Stormy Mondays creates a gentle elegant sound on the impeccable arrangements that pepper “The Lay of the Land” and “Wading The River”. Heartfelt in tone the songs are carefully arranged from the folk-inflected “The Lay of the Land” to the more classic rock inclined works of “Wading The River”. Tying these pieces together is Jorge Otero’s powerful yet understated vocals. Pablo Bertrand’s expressive keyboard work serves as the backbone of the pieces alongside Danny Montgomery’s persistent drumming further anchoring the pieces. Rich in detail the songs possess a great detail of flourishes which give each song its own unique personality.
Listen to and share “The Lay of the Land” here:
Opening up “The Lay of the Land” is the sunny work of “Talking In My Sleep”. Fragile in tone is the lovely sound of “My Lil’ Darling” with Pablo Bertrand’s keyboard work a particular highlight, as is Juan Flores’s woodwind work. Subdued and sweet the lullaby of “Moon Almost Full” feels like a long lost late 60s folk song. By far the highlight of “The Lay of the Land” is the cool gleaming perfection of “The Finish Line”. Ending “The Lay of the Land” is the passionate “Dormi ya”. Right from the beginning of “Love And Fire” it is clear that Stormy Mondays seems to be moving directly into a more electric sound reminiscent of Bob Dylan’s “Blonde On Blonde” era right down to the playful organ work. With a tasteful mix of jazz and classical is “Silent Star” restrained and fragile. Dreamy organs serve as the anchor of “One Note (Rock And Roll)”. Ending the collection off on a high note is the longing of “Not Enough”.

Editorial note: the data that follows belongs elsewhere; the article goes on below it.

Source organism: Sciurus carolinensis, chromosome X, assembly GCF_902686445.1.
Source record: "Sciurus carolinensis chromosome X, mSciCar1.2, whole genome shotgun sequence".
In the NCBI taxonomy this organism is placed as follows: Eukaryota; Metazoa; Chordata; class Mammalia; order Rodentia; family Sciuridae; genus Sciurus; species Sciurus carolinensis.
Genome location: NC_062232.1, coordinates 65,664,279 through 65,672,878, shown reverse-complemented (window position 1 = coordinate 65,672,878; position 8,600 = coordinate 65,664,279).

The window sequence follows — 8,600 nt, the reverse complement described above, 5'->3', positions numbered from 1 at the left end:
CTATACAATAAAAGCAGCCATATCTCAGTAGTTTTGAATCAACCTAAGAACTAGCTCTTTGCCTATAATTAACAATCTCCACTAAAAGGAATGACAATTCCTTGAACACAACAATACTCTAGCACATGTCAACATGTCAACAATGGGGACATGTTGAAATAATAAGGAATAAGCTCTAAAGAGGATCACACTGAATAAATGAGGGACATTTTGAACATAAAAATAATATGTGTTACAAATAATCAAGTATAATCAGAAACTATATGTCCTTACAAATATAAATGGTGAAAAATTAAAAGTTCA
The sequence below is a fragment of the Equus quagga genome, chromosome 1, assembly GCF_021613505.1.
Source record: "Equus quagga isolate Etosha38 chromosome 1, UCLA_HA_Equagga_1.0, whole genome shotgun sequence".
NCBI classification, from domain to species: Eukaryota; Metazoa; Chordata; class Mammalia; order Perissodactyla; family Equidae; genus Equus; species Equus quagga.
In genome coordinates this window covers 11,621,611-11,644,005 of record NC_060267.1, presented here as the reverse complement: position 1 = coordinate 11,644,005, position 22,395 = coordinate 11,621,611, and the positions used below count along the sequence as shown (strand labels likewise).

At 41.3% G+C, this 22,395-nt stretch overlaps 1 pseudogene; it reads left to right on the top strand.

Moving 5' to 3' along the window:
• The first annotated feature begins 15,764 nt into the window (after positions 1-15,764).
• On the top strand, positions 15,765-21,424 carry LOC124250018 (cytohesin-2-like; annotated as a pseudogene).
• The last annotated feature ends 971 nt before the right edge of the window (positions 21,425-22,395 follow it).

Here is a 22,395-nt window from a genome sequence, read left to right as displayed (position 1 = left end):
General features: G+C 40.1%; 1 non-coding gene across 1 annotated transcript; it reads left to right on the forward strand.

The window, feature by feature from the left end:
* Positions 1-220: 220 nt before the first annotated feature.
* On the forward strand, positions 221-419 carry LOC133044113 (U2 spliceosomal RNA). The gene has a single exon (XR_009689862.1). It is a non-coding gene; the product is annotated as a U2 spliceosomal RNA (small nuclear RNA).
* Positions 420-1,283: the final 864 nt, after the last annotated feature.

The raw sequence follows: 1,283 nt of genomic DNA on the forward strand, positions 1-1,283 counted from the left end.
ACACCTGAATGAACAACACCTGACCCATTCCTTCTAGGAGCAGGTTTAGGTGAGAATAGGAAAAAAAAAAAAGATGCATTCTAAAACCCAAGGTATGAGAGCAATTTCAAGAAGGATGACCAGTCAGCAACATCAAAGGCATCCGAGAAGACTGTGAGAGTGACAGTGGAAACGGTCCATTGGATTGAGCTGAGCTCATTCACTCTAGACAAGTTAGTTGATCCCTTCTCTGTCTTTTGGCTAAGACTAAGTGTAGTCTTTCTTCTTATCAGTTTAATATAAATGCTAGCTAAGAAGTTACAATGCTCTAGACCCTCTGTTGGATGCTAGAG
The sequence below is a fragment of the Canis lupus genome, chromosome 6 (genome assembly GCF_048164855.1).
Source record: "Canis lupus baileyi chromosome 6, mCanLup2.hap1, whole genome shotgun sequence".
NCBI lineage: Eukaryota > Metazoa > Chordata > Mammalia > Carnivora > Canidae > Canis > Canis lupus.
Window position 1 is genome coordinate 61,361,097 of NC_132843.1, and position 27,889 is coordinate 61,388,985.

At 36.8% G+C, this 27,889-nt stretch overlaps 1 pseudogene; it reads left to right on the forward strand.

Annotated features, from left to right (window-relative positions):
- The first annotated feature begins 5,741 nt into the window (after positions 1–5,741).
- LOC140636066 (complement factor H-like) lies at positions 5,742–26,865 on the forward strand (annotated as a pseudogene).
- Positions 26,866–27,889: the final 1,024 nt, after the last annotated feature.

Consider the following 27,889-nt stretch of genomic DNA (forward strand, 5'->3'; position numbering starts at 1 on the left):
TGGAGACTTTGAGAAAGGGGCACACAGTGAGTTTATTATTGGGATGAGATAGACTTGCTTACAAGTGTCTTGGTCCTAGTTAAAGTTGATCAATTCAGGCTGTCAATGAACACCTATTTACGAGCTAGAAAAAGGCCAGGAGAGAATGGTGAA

“The Lay of the Land/Wading The River” shows Stormy Mondays carrying the sound of 60s and 70s folk into the modern era, doing so masterfully.
Posted by Beach Sloth